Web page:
Represents the vergence point (formerly called fixation point), the positions of the eyes, and the state of the eye tracking system.
The Fixation Position is a world coordinate.
The eye positions are the positions of the center of the eyes as would be reported by the eye tracking cameras.
We do not make any effort to correlate the fixation position with the values you enter for your eye position. You can set them independently and it is up to you to enter realistic values.
Image Tracking Panel
Represents the position and orientation of image targets used by the Image Tracking system.
To simulate image tracking, add one or more image tracking target cubes in the Simulator. Click the “Add Target” button to add a target cube. You can change the position and orientation of the target cubes either in the Image Tracking properties or by manipulating them directly in the Scene View.
Each target cube represents an image you are actively tracking in your app. You can move and rotate these target cubes in the Scene View. Any target cubes within the meshing frustum are considered detected and tracked. The meshing frustum in the Simulator has a back clipping plane of 4.0 m.
Image Targets begin their life unassigned. When unassigned they do not represent a specific image in the environment. You can think of them as transparent plastic or simply non-existent. Image Targets are not automatically assigned, they require user interaction.
Once an application that uses the Image Tracking API has made a request to populate target image data, these images will appear as textures that can be mapped to any image target that you have created and placed in the scene.
The texture associated with the tracked image will be rendered by the image target cube in the Simulator. If no image is currently associated with the image target, it will be rendered as a red cube.
System Events Panel
Provides the ability to trigger various System Events that the device can generate under different conditions. Common System Event sequences have been provided that attempt to mirror the behavior of the event cycles on the real device. Individual events can also be triggered manually.
Provides the ability to set states for several permission areas supported by the MLSDK. The permission states (Allowed, Denied, Pending) are enforced during ML API invocations, as documented in API headers.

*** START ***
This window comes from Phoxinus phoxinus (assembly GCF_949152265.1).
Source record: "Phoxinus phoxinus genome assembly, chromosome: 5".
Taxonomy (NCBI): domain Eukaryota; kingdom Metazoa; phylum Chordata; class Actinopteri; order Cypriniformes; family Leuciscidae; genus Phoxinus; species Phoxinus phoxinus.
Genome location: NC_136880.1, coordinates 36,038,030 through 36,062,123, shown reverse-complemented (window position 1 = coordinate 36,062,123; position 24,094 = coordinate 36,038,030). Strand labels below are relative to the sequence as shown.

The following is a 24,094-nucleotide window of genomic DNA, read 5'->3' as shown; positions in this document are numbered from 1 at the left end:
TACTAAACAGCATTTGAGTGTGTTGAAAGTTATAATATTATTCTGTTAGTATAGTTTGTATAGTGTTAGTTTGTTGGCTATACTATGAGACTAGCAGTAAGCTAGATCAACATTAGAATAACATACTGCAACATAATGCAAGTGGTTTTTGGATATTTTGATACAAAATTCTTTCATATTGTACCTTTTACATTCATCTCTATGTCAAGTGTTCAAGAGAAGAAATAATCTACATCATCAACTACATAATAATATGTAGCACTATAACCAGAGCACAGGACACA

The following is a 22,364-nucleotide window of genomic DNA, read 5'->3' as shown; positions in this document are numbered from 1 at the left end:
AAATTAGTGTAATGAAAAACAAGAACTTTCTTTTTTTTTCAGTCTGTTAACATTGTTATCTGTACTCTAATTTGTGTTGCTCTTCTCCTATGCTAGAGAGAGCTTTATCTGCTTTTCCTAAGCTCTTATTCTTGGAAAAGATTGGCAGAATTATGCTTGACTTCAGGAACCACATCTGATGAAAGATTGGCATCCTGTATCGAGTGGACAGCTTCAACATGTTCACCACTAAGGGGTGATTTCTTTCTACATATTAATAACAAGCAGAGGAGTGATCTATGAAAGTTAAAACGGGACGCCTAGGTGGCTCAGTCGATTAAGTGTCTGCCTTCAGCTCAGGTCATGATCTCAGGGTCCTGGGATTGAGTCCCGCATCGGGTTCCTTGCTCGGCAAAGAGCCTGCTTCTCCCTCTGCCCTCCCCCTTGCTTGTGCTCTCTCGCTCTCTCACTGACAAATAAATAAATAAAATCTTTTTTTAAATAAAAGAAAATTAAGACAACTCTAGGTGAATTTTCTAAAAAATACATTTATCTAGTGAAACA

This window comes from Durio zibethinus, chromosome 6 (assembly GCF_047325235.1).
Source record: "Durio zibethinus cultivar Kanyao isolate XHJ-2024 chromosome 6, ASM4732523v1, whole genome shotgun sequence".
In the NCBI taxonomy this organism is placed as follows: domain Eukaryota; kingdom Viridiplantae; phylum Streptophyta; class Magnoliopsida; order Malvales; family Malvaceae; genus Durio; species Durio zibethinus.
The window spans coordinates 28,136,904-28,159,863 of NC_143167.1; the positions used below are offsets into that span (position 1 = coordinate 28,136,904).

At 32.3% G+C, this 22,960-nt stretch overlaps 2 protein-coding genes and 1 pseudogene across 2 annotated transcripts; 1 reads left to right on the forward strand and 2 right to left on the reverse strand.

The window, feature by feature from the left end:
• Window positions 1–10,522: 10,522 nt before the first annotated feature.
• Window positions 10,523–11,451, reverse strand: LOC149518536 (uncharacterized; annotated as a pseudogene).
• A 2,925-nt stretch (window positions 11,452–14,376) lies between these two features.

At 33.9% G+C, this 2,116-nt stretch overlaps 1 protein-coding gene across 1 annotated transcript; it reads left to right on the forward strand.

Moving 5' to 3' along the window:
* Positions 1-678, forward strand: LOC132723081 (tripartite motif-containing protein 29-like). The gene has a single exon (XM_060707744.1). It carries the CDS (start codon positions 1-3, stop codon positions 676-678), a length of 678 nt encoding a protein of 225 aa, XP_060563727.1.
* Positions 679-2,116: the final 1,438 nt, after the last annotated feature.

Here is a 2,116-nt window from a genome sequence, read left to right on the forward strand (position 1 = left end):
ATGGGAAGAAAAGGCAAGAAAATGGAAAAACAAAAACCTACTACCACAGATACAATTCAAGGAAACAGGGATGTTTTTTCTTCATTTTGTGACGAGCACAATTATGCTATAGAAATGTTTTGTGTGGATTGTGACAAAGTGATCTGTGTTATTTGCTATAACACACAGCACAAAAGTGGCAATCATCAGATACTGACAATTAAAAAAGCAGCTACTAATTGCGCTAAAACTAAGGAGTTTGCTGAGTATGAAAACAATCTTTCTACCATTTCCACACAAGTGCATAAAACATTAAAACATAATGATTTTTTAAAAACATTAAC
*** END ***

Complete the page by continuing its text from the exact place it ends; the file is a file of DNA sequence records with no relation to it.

When an API finds a permission state to be in Pending state, it signals the UI to generate a popup that lets the user allow or deny the permission.
The UI lets you load a manifest file that filters available permissions to those specified in the file. All permission requests that are not specified in the manifest are denied. Two pre-defined filters, ZI PERMISSIONS and ALL PERMISSIONS, are also provided. The former filters permissions to areas supported by Application Simulator, whereas the latter filters to all permissions in the MLSDK.
All permission states can be saved in a named Profile and persist across Application Simulator sessions. The UI also has a ... button that brings up a menu to save, load, and delete profiles. Additionally, all permission states can be set to allowed, denied, pending, or default. When set to default, all normal permissions state are set to allowed state, whereas all dangerous permissions are set to pending state.
The permissions panel allows you to test workflows that require specific "Dangerous" permissions from the Application Simulator workflow in a more convenient way than on device, which requires fully uninstalling your app to test.
That said, the default behavior is to allow all permissions recognized by Application Simulator, so that you can opt into the workflow as needed.
When developing ML C API applications, since Application Simulator does not simulate the AOSP Java runtime, you should conditionally replace the AOSP Java APIs with corresponding C API calls from
ml_zi_permissions.h. When developing Unity scenes, the ML Unity SDK will automatically prompt for these permissions as needed via the Magic Leap Hub or Unity Editor.
We verify that the values you enter are valid, but not whether they are realistic. That is so you can make sure your app can handle edge cases or seemingly nonsensical API data.
Applications exercising ML Audio APIs can play audio both on host and device. Audio input and analysis support is not implemented.